Take the 2-minute tour ×
MathOverflow is a question and answer site for professional mathematicians. It's 100% free, no registration required.

BACKGROUND

Here are 3 theorems of varying difficulty. Let $M$ be the $Z/2$ subspace of $Z/2[[x]]$ spanned by $f^k$, with the $k>0$ and odd, and $f=x+x^9+x^{25}+x^{49}+\cdots$. For $g$ in $M$, let $S(g)$ consist of the primes, $p$, for which the coefficient of $x^p$ in $g$ is 1. Note that each $p$ in $S(f^k)$ is congruent to $k$ mod 8.

T1.----- If $k=3 {\rm\ or\ } 5$, $S(f^k)$ consists of the $p$ that are $k$ mod 8

T2.----- $S(f^7)$ consists of the $p$ that are 7 mod 16

T3.----- If $k=19 {\rm\ or\ } 21$, then $S(f^k)$ consists of the $p$ that are $k$ or $k+8$ mod 32.

To prove T1 when $k=3$, we write $f^k$ as $f*f^2$ and use the fact that if $p$ is 3 mod 8, then $p$ is uniquely the sum of a square and twice a square. When $k=5$ we argue similarly using Fermat's two square theorem.

As I indicated in a comment on a recent MO question of Joel Bellaiche, "Primes and x^2+2y^2+4z^2" ,T2 follows from a result of Hasse on the class number of $Q(\sqrt{-2p})$, using Gauss' theorem that the number of representations of $2p$ as a sum of 3 squares is 12*(this class number). Hasse's proof is an application of the Gauss theory of genera and ambiguous forms.

T3 is thornier. Because $f$ is the mod 2 reduction of (the Fourier expansion of) the normalized weight 12 cusp form for the full modular group, each $g$ is the mod 2 reduction of a modular form of integral weight. A profound result of Deligne, relating Hecke eigenforms to Galois representations, then shows that $S(g)$ is a "Frobenian set". Nicolas, Serre and Bellaiche, continuing in this vein, developed a theory of level 1 modular forms in characteristic 2 that led to more precise results. Their investigations motivated me to try to determine $S(f^k)$ empirically for small $k$, and I was led to conjecture T3. Joel then applied his methods to give a proof. But this is very hard, and so I ask:

QUESTION

Does there exist an "elementary proof" of T3, using the theory of binary quadratic forms, along the lines of the Hasse-Gauss argument?

EDIT: Motivated by my recent simple proof of T2 (see my answer to the question of Joel cited above), I've found arguments that ought to reduce the proof of T3 to Sage calculations. The point is that forms of weight 2 are easier to deal with than forms of weight 3/2, so one should work with quadratic forms in 4 variables rather than in 3, even when the genera that arise have more than 1 class in them. Here's the idea of my argument for f21.

Let p be a prime that is 5 mod 8. Writing $f^{21}$ as $(f)(f^2)(f^2)(f^{16})$ we find that if $R$ is (1/16)*(the number of representations of $p$ by $G_1=x^2+2y^2+2z^2+16t^2$ with $x,y,z$ and $t$ all odd), then $p$ is in $S(f^21)$ if and only if $R$ is odd. Now since $p$ is 5 mod 8, in any representation of $p$ by $G_1$, $x,y$ and $z$ must be odd. So if we set $G_2=x^2+2y^2+2z^2+64t^2$ then $R=(N1-N2)/16$, where $N_1$ and $N_2$ are the numbers of representations of $p$ by $G_1$ and $G_2$ respectively. Now write $p$ as $a^2+4b^2$ with $a$ and $b$ congruent to 1 mod 4. Computer calculations indicate:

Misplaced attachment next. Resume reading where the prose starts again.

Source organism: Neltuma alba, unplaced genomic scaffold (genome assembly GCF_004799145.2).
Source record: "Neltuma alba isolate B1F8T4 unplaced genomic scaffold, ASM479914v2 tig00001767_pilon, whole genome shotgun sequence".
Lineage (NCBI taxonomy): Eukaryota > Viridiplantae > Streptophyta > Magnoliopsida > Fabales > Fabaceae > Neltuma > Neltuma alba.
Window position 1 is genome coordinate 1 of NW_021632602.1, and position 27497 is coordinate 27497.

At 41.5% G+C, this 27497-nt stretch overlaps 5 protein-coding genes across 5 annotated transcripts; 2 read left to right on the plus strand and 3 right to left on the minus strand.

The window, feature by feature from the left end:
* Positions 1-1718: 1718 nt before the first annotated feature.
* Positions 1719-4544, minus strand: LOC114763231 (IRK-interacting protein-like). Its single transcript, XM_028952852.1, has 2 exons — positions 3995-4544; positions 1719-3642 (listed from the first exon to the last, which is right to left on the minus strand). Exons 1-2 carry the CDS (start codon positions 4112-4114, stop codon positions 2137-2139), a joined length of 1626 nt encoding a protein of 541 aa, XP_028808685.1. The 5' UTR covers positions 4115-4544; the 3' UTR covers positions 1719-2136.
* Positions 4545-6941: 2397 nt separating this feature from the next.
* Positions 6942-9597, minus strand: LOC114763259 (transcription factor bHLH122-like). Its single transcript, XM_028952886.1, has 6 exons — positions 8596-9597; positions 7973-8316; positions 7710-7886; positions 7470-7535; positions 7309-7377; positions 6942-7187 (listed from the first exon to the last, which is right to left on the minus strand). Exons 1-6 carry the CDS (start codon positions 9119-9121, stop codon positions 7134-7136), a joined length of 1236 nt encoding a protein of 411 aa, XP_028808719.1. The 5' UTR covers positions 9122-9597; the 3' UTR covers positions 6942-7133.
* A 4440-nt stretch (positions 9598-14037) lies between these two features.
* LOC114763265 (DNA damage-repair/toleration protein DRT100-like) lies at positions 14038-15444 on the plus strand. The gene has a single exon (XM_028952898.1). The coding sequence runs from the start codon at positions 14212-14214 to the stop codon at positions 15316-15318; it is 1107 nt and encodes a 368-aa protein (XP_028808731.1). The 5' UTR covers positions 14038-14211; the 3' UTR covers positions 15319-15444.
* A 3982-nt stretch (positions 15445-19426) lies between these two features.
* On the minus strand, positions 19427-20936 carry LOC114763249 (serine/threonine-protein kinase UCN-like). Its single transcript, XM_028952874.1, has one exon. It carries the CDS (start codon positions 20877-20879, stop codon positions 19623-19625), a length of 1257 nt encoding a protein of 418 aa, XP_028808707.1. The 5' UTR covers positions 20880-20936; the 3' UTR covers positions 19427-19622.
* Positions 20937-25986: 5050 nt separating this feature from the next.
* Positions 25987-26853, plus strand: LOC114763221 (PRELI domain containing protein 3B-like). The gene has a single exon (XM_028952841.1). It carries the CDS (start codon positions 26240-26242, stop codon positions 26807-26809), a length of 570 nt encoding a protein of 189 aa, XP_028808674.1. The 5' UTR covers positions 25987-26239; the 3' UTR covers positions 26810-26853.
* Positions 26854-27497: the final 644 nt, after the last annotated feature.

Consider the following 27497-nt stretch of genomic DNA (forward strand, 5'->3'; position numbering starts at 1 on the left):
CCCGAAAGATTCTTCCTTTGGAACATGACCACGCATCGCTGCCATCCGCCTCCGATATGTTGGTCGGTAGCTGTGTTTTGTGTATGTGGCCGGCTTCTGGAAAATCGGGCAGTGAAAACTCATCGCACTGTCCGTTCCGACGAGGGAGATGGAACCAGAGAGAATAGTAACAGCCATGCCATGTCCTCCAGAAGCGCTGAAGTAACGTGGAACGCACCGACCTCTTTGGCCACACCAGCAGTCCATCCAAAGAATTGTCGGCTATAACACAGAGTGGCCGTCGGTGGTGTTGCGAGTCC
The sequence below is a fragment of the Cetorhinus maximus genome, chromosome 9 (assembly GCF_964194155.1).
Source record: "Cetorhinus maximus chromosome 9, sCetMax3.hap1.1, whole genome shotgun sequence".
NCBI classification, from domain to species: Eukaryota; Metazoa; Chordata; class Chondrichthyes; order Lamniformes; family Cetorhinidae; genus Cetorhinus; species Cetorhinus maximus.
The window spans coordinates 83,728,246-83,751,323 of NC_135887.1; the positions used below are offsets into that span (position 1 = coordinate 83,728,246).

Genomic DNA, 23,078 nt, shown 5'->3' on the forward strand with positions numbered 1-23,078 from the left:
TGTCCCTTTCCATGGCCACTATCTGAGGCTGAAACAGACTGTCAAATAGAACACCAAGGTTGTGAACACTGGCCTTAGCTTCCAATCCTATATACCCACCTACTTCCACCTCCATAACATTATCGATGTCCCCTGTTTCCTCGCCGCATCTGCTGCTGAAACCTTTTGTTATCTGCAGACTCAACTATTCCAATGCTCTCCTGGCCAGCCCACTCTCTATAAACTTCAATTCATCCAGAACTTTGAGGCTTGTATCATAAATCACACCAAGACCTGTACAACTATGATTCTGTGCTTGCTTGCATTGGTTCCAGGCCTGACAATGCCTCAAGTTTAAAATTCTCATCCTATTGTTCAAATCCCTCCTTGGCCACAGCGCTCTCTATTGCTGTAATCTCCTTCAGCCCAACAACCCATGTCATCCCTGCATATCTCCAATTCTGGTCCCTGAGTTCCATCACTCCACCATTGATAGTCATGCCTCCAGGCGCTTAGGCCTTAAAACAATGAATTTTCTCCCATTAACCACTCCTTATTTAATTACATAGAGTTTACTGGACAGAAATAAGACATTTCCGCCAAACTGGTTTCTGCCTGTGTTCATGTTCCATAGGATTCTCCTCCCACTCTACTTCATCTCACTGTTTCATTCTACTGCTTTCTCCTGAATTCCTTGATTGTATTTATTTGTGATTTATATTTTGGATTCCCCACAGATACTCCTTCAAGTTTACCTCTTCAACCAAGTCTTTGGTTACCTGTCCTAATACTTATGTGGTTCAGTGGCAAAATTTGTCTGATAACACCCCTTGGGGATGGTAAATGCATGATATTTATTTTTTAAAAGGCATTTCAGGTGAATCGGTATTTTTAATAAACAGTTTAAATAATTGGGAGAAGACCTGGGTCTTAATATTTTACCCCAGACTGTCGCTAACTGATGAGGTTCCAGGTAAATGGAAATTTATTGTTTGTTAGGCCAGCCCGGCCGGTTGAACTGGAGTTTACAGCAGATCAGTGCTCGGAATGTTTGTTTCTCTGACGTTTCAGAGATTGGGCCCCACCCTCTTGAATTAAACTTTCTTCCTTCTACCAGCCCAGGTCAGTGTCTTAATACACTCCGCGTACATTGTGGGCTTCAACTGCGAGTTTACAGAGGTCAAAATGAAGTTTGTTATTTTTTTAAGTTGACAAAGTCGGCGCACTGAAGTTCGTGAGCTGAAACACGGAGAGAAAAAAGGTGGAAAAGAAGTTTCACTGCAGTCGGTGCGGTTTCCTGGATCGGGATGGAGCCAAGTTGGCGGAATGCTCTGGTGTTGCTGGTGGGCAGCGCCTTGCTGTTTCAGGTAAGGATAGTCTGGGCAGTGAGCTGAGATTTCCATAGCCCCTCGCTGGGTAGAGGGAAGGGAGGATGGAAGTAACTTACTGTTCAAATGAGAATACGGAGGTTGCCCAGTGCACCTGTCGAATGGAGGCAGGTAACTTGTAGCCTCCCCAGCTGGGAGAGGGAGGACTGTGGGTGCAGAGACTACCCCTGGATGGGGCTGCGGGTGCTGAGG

Conjecture 1. $N_1=p+1+2a$

Conjecture 2. $N_2=((p+1)/2)+a+4b$

If these conjectures hold then $R=(p+1+2a-8b)/32$. The numerator here is $4(b-1)^2 +(a+3)(a-1)$, which mod 64 is $(a+3)(a-1)$. So $R$ has the same parity as $(a+3)(a-1)/32$ and is odd just when $a$ is $5$ or $9$ mod $16$. Now mod $32$, $p=a^2+4$. So $R$ is odd just when $p$ is $29$ or $85$ mod $32$, and so the conjectures imply Joel's result for $S(f^21)$.

How does one attack the conjectures? The theta series attached to $G_1$ and $G_2$ are modular forms for $\Gamma_0 (64)$ and $\Gamma_0 (256)$ respectively. If the conjectures are to hold it seems that each of these theta series should be a linear combination of Eisenstein series and cusp forms attached to Grossencharaktere for $\mathbb Q(i)$. It should be possible, using Sage, to get an explicit formulation of this, and prove the conjectures.

My proposed treatment of $S(f^{19})$ is entirely similar. Suppose $p$ is $3$ mod $8$. Writing $f^{19}$ as $(f)(f)(f)(f^{16})$ and arguing as above we find that if we take $H_1$ and $H_2$ to be $x^2+y^2+z^2+16t^2$ and $x^2+y^2+z^2+64t^2$ respectively, and let $N_1$ and $N_2$ be the number of representations of $p$ by $H_1$ and $H_2$, then $p$ is in $S(f^{19})$ just when $R=(N_1-N_2)/16$ is odd. Now Jacobi's 4 square theorem, (see the argument in my answer to Joel's question), shows that $N_1$ is $2(p+1)$. Write $p$ as $a^2+2b^2$ with $a =1$ or 3 mod 8. The computer suggests:

Conjecture 3. $N_2=p+1+4a$

So if the conjecture holds, $R=(p+1-4a)/16$, and one sees easily that this is odd just when $p$ is 19 or 27 mod 32. Once again the theta series attached to H2 is a modular form for $\Gamma_0 (256)$. The conjecture indicates that it should be a linear combination of Eisenstein series and cusp forms attached to Grossencharaktere for $\mathbb Q(\sqrt{-2})$; all this should admit a proof using Sage.

share|improve this question

Your Answer

 
discard

By posting your answer, you agree to the privacy policy and terms of service.

Browse other questions tagged or ask your own question.